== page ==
What is the Normandy Format?


The Normandy Format (French: Format Normandie), also known as the Normandy contact group, is a grouping of states who met in an effort to resolve the war in Donbas and the wider Russo-Ukrainian War. The four countries who make up the group – Germany, Russia, Ukraine, and France – first met informally in 2014 during the 70th anniversary of D-Day celebrations in Normandy, France.

Refer to OSCE Minsk Group.

Meeting in the “Normandy Format”, Paris, 09 December 2019.

Creation and Composition

The group was created on 06 June 2014, when leaders from France, Germany, Russia, and Ukraine met on the margins of the 70th anniversary of the D-Day allied landings in Normandy (refer to World War II). It operates mainly through telephone calls between the leaders and their respective ministers of foreign affairs. The Normandy Format has at times been expanded to include Belarus, Italy, and the United Kingdom.


Between 2014 and 2022, there have been eight meetings:

  1. Château de Bénouville, Bénouville, Normandy, France: 06 June 2014, the first meeting in celebration of the 70th anniversary of Operation Overlord.
  2. Milan, Italy: 16-17 October 2014, as part of Asia–Europe Meeting.
  3. Minsk, Belarus: 11-12 February 2015, Minsk II was signed.
  4. Paris, France: 02 October 2015.
  5. Berlin, Germany: 19 October 2016.
  6. Paris, France: 09 December 2019.
  7. Paris, France: 26 January 2022.
  8. Berlin, Germany: 10 February 2022.


Early talks in 2014 led to the establishment of the Trilateral Contact Group in order to facilitate further talks between Russia and Ukraine. This, along with mediation through the Normandy Format, directly led to the establishment of Minsk Protocol. This agreement, signed in September 2014, outlined several provisions for peace in the Donbas Region and Crimea.


Following a continued break-down of relations in early 2015, the Normandy Format met during talks in Belarus from 11 to 12 February 2015. This was precipitated by a joint French-Germany diplomatic plan, which was negotiated overnight for over sixteen hours while the group met in Minsk. The emerging package, Minsk II, negotiated ceasefires as well as planned domestic reforms in Ukraine.

Negotiations and talks were stalled from 2016 until autumn 2019.


Ukrainian President Volodymyr Zelenskyy, in his May 2019 inaugural address made peace talks with Russia his top priority. He reaffirmed that priority in July that year when he invited via YouTube the other nations to a dialogue. He said: “Let’s discuss who Crimea belongs to and who isn’t in the Donbas region.”

On 18 July 2019, a “comprehensive” ceasefire was agreed with arbitration by the Trilateral Contact Group on Ukraine.

In early September 2019, French President Emmanuel Macron and Russian President Vladimir Putin stated their intention to hold a Normandy format meeting. On 21 September, “continuing bickering” was cited as causing “a political tug-of-war” over the preliminaries to negotiations, as they had been since the Normandy Format meeting in 2016 in Berlin. Also in late September, a phone call between US President Donald Trump and Zelenskyy in which the latter described the support of France and Germany as lukewarm damaged Zelenskyy’s image in Europe. On 10 October, Zelenskyy repeated his statement in a public news conference. On 16 October, French and German leaders decided in favour of another Normandy Format meeting.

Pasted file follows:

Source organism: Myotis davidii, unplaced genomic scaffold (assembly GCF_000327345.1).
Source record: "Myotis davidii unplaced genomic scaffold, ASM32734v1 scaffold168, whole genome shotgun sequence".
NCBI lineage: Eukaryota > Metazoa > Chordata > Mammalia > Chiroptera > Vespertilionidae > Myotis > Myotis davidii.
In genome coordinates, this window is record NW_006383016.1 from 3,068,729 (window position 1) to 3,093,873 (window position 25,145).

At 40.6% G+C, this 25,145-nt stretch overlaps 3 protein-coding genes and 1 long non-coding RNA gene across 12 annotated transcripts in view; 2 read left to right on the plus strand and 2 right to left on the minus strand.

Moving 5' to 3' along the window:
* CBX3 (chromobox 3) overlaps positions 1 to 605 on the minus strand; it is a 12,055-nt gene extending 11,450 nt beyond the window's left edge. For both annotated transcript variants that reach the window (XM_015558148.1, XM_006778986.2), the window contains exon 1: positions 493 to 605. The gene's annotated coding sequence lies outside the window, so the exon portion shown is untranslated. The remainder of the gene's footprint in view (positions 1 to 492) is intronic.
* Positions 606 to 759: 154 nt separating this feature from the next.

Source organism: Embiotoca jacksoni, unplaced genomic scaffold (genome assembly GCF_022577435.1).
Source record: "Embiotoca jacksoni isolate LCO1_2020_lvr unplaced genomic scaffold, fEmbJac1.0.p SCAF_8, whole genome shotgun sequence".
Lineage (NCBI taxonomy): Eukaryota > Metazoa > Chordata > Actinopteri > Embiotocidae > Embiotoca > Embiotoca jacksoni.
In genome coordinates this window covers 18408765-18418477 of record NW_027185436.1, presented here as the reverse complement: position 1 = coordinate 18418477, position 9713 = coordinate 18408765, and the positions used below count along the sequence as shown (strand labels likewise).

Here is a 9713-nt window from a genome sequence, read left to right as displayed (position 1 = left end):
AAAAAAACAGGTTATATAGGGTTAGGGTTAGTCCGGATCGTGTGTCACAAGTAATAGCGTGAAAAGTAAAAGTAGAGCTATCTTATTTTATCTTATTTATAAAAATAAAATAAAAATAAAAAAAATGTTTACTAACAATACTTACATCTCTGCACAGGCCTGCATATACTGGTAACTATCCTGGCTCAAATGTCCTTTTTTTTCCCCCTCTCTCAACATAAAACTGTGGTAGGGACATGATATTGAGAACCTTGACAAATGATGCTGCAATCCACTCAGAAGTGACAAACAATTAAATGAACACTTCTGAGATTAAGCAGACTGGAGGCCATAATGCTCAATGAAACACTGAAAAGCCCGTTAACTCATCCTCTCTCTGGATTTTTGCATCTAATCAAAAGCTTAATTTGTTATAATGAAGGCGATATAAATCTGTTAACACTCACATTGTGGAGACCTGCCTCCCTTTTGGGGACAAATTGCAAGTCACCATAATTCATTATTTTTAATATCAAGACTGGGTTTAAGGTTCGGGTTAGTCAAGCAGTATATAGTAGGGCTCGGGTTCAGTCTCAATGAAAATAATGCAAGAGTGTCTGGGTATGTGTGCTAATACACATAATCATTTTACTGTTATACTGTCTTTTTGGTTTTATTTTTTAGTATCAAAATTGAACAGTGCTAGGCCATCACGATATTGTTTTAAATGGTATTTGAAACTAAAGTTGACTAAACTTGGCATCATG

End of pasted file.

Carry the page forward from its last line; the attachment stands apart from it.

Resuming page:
A Normandy Format meeting between the four countries’ representatives was held in Paris on 26 January 2022 in the context of the lead-up to the 2022 invasion of Ukraine by Russia, to be followed by a telephone conversation between the French and Russian presidents on 28 January. The representatives of the four governments confirmed their support for Minsk II and committed themselves to resolving existing disagreements. They supported an unconditional ceasefire, and supported strengthening of the 22 July 2020 ceasefire, independent of their disagreements about implementing other components of Minsk II. A follow-up meeting was planned to take place in Berlin a fortnight later. No joint declaration was agreed upon at the conclusion of the nine-hour-long Normandy Format meeting held on 10 February, but the representatives planned to meet again in March. This meeting never occurred following the Russian invasion of Ukraine on 24 February 2022. Zelenskyy later announced that the Normandy Format was “destroyed” due to Russia’s actions. France and Germany continue to be involved in peace-talks between the two countries, while also providing support to Ukraine while denouncing Russia.

This page is based on the copyrighted Wikipedia article < https://en.wikipedia.org/wiki/Normandy_Format >; it is used under the Creative Commons Attribution-ShareAlike 3.0 Unported License (CC-BY-SA). You may redistribute it, verbatim or modified, providing that you comply with the terms of the CC-BY-SA.


Leave a Reply

This site uses Akismet to reduce spam. Learn how your comment data is processed.